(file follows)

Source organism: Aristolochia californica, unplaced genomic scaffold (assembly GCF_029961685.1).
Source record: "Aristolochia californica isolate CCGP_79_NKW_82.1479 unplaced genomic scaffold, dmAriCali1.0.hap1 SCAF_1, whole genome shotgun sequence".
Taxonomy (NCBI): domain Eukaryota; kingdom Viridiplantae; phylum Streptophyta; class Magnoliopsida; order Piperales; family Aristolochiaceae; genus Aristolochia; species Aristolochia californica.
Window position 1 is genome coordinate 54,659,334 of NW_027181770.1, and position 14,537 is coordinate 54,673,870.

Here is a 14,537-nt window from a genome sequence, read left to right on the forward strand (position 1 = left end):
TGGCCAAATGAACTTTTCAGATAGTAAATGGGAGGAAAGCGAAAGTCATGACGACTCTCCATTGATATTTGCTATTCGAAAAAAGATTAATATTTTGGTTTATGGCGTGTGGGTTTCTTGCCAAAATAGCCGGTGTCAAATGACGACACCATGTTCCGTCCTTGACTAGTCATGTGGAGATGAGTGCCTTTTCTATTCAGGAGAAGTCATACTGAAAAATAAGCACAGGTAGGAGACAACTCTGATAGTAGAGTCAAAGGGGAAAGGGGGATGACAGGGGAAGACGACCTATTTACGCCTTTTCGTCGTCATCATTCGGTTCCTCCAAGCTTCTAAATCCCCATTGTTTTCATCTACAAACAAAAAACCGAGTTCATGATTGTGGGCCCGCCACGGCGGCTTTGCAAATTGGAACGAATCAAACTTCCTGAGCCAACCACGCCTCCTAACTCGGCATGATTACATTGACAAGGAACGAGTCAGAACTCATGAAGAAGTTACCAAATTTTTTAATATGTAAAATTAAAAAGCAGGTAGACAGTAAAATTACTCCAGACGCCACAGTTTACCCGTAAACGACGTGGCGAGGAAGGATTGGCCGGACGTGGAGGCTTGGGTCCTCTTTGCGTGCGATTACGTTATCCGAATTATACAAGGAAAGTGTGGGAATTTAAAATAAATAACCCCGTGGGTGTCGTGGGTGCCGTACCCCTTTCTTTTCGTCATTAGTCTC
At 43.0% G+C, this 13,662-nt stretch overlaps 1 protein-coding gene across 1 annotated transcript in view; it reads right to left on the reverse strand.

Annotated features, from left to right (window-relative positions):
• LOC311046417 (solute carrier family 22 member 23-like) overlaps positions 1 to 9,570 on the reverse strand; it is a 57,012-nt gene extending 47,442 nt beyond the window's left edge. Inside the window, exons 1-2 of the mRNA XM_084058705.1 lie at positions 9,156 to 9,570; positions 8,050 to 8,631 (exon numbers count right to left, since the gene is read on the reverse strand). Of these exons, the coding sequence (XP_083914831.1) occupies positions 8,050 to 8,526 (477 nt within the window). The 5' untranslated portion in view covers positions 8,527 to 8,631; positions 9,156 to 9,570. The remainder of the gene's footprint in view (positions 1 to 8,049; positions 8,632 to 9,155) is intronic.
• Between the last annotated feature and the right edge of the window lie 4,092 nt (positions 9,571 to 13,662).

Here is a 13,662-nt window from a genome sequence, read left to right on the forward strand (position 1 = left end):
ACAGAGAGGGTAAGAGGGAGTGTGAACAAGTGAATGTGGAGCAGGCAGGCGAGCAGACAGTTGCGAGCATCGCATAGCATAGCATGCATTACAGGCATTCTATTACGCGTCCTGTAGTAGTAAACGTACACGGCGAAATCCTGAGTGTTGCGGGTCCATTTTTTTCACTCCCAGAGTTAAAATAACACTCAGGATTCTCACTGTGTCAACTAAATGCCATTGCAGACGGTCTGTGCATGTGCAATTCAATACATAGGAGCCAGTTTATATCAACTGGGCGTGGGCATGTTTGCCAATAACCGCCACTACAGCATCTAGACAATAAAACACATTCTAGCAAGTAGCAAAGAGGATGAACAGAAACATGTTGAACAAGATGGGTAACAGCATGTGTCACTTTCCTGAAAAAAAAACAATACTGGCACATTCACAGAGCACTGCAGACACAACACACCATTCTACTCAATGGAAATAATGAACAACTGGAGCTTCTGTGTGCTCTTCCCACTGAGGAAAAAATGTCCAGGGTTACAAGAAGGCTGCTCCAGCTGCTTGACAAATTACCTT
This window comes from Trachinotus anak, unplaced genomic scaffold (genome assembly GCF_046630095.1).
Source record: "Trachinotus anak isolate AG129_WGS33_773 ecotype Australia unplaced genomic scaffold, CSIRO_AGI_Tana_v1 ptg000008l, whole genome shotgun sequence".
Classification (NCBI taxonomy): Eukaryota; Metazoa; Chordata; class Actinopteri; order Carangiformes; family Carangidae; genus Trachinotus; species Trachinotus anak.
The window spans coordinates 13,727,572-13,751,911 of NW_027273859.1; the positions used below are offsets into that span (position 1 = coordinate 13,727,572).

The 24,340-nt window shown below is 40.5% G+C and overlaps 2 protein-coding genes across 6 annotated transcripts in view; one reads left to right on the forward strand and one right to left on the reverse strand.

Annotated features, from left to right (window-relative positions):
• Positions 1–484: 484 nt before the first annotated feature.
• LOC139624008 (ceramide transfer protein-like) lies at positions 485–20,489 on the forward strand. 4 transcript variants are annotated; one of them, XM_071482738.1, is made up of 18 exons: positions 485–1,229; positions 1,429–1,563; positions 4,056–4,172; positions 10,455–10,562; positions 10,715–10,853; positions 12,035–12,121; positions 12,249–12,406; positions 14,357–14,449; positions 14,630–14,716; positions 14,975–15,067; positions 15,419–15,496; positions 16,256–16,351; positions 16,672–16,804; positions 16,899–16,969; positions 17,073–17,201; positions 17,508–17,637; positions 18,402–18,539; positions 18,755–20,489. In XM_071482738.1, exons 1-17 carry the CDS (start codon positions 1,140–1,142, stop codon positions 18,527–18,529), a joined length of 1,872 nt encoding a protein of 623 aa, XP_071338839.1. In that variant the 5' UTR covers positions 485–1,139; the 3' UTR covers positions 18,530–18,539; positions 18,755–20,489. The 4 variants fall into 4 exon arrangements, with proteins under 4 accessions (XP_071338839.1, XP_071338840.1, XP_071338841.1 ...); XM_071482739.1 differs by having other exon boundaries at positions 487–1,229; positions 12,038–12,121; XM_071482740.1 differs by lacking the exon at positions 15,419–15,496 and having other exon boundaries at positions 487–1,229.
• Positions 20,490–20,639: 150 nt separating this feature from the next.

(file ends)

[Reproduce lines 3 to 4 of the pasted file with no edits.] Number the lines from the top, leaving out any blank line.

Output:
Taxonomy (NCBI): domain Eukaryota; kingdom Viridiplantae; phylum Streptophyta; class Magnoliopsida; order Piperales; family Aristolochiaceae; genus Aristolochia; species Aristolochia californica.
Window position 1 is genome coordinate 54,659,334 of NW_027181770.1, and position 14,537 is coordinate 54,673,870.